Mia’s experiences were documented in Sundance TV’s Push Girls, which won the Critic’s Choice Award for the best reality series in 2013. It featured four attractive women in wheelchairs who chose triumph over tragedy.
“Dave makes things fit together,” remarks Mia. His proposal on October 17, 2014, was in character. They both love puzzles and he had one made to order, with a picture of them at a baseball game.
When Mia noticed that a piece was missing, Dave kneeled down on one knee and handed her the missing piece along with a ring box. “Mia, you’re my missing piece. Will you marry me?”
“Mia was the first Jewish girl I ever dated,” Dave divulges. “Though I was born Jewish, I was basically without a Jewish identity.” On the other hand, Mia always planned to marry a Jew and wanted to honeymoon in Israel.
When Dave googled the two words – “honeymoon” and “Israel”– he noticed a program called “Honeymoon Israel,” which provides highly subsidized trips. As an engaged couple, they qualified and were accepted.
“The experience changed my life,” says Dave. “After two weeks, the Jewish people became my people and my family. I was so inspired that I wanted my marriage ceremony to take place in Israel.”
On September 14, 2016, Mia and Dave were wed here in the presence of three Honeymoon Israel groups. Rabbi Rami Schwartzer officiated. Mia likes to say: “Believing in yourself means never having to say: I can’t.”
How Rotem met Yoav
Yoav Ben-David was disappointed when the driver told him the express bus to Haifa was full and he had to wait for the regular bus. In retrospect, Yoav realized his good fortune. Otherwise, he would not have met Rotem Greenglick.
“When one door closes, another opens,” according to Alexander Graham Bell. Yoav, then 21, first noticed Rotem at the departure gate of the Jerusalem Central Bus Station on Friday morning, October 18, 2013. Yoav remembers: “I saw this pretty girl, and I opened the door for her.”
But she wasn’t paying attention as she hurried to take a window seat on the slower bus. When Yoav got on the bus, there were many places to sit, but he eyed the empty seat next to Rotem.
Rotem smiles. “It’s a good thing I was traveling alone. Otherwise I wouldn’t have met Yoav.” She had come to Jerusalem for a wedding and was returning to her National Service job, an alternative to serving in the Israel Defense Forces. Yoav, a soldier, had come to Jerusalem to make a condolence call and was returning home for Shabbat.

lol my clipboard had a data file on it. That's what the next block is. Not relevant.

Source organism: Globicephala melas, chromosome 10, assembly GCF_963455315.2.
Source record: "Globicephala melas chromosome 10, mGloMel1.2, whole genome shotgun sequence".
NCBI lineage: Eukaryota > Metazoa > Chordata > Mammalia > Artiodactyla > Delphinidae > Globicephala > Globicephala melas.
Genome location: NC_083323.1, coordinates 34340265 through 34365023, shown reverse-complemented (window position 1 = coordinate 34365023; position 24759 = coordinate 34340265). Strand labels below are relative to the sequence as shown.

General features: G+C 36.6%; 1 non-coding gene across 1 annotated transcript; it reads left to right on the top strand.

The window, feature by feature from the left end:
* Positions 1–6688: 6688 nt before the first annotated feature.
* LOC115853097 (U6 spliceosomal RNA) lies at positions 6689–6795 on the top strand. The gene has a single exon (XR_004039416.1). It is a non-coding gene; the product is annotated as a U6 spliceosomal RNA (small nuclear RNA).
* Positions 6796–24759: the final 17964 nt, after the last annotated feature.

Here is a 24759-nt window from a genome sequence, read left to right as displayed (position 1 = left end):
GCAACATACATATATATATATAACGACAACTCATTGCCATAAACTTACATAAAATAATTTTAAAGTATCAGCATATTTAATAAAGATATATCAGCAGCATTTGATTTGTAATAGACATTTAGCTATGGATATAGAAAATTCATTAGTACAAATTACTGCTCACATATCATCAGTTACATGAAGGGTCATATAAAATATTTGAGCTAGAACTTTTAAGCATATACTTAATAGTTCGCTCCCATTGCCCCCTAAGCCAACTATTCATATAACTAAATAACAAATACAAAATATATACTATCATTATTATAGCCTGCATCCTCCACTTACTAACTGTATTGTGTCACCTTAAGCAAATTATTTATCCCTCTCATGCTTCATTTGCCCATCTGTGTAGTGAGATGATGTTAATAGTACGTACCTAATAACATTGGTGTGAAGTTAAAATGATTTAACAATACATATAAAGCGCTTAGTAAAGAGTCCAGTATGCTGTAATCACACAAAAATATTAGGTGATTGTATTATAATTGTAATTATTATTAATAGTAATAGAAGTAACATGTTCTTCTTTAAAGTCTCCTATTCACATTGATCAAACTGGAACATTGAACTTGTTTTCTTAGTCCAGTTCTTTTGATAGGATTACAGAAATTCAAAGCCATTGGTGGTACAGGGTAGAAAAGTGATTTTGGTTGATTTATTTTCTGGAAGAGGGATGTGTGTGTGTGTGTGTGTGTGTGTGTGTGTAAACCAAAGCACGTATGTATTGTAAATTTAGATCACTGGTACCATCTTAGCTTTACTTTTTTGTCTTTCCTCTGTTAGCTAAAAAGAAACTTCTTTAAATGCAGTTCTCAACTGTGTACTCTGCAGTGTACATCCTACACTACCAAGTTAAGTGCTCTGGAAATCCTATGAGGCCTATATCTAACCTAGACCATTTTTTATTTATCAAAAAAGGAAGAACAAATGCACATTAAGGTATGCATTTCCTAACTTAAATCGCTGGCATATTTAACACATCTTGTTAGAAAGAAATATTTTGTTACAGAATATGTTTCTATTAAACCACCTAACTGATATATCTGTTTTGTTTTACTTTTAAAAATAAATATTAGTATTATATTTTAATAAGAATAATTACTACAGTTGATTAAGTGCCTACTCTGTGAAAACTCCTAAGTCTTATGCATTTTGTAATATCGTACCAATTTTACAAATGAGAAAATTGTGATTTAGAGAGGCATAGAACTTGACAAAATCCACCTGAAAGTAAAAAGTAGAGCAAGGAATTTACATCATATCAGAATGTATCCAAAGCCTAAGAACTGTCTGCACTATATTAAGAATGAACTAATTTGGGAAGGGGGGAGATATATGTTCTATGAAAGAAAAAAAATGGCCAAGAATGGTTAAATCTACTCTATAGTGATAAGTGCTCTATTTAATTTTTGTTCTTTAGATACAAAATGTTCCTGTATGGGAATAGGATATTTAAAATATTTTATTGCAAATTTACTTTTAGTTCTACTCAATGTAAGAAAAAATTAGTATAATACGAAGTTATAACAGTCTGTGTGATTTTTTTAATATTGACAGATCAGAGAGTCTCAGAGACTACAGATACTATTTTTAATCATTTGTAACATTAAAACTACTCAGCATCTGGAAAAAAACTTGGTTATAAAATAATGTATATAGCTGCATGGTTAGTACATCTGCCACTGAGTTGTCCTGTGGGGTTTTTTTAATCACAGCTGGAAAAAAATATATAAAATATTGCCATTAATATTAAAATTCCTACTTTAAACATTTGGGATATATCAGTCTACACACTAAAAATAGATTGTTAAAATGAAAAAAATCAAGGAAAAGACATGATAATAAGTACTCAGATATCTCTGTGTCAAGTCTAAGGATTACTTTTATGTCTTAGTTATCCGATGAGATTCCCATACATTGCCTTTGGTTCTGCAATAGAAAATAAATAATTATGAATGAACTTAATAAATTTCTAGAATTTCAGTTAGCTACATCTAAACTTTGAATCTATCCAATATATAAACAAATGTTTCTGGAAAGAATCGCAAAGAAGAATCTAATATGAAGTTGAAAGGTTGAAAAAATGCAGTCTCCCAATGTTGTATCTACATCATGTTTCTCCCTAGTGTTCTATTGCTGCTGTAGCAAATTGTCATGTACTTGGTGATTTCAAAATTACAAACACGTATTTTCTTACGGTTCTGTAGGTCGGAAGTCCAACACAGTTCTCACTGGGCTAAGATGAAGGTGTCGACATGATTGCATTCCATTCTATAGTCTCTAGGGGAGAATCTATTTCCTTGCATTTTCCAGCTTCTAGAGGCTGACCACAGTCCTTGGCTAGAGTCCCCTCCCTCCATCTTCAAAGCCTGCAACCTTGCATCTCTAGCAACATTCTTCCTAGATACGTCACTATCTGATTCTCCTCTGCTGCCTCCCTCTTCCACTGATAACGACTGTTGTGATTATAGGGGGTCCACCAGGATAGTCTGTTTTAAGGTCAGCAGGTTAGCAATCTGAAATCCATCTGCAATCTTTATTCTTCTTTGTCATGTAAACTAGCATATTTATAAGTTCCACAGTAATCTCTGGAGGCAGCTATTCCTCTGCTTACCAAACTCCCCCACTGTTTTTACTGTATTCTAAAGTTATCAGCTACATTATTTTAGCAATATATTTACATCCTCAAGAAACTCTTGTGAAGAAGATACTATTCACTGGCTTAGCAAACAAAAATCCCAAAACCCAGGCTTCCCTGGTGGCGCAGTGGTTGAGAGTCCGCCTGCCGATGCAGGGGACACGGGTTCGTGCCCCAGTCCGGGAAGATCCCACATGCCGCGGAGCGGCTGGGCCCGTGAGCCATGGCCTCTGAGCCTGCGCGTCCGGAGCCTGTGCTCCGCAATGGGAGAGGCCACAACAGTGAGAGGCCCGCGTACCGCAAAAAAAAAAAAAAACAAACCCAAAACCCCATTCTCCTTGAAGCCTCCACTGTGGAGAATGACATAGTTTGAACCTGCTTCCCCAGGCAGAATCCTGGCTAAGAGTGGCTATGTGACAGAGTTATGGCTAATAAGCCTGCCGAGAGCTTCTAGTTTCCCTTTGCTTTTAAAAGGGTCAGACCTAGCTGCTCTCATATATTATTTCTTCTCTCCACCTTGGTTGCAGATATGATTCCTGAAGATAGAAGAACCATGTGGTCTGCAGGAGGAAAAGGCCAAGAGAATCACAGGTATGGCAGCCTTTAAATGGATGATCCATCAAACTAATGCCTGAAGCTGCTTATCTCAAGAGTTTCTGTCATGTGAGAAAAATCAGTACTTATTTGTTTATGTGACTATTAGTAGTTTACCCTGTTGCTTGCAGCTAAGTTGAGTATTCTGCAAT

At first, they didn’t speak to each other. They were both tired and fell asleep almost immediately. They awoke before reaching their destination when the bus driver announced a breakdown.
Both Rotem and Yoav found themselves on the side of the road, not knowing what to do. “Once again there was the element of mazal [luck],” says Yoav. “If the driver hadn’t stopped, we might not have started a conversation. But that’s when I seized the moment and asked Rotem for her number.”
Rotem’s reply: “I’m turning 20 in six days and you can send me a birthday card.”
Yoav did not wait six days. He sent Rotem a message the following night, and four days later he visited her in her hometown of Ra’anana.
Rotem recalls her mom’s first response. “She went ballistic when I told her I gave my number to a guy I met on the bus.”
But if there are six degrees of separation in the “universal architecture of connection,” there are fewer degrees in Israel. Rotem’s mom knew someone who knew someone in Sde Ya’acov, the religious moshav where Yoav’s family lived, and she was able to check out Yoav to her satisfaction.
“From the beginning, I felt our relationship was serious,” says Rotem. “I, too, was serious,” adds Yoav, “but I didn’t want to talk about the future. When the subject came up, I freaked out.”
By the spring of 2016, Rotem was getting a bit concerned. “I wanted to get married and had it all planned in my mind, but Yoav didn’t propose.” She decided to take time out in India.
“Soon after she left, I realized my mistake,” says Yoav. He followed her to India, and while sitting in the Chabad House in New Delhi, the couple got back together. After returning to Israel, Yoav proposed to Rotem during Hanukka 2016 on the Jaffa promenade.
Yoav, a guitarist, is currently a student at the Mizmor School of Music in Givat Washington. Rotem, who comes from a musical family, is studying at the Seminar Hakibbutzim State Teachers College in Tel Aviv.
In Rotem’s list of contacts on her cellphone, Yoav is listed in Hebrew as “Yoav min ha’otobus” (Yoav from the bus). As a friend noted: “This is truly a commuter’s love story.”
Yoav and Rotem were married on April 6, 2017.